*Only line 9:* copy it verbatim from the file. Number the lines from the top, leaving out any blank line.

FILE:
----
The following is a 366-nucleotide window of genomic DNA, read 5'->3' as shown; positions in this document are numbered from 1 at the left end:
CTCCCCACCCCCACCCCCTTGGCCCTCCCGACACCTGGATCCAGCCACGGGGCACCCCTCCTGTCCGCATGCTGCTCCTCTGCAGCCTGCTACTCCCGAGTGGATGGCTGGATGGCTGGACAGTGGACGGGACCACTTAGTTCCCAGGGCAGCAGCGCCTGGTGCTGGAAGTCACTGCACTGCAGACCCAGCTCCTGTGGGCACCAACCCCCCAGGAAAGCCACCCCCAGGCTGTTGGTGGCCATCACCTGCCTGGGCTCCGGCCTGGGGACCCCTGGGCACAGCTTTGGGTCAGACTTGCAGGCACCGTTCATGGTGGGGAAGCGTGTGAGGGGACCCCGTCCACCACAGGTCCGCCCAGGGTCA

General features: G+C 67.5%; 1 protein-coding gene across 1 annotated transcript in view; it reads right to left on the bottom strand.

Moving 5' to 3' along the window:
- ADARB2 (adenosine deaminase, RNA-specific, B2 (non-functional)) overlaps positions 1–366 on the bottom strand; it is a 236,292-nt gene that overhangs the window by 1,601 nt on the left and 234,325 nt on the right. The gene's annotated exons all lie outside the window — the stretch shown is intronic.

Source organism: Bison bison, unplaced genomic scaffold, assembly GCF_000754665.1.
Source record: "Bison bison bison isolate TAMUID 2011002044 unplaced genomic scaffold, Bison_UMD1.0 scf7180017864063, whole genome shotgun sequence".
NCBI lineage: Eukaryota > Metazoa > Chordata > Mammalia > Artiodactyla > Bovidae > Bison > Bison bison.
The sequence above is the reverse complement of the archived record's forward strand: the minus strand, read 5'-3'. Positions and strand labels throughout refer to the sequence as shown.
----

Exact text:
The sequence above is the reverse complement of the archived record's forward strand: the minus strand, read 5'-3'. Positions and strand labels throughout refer to the sequence as shown.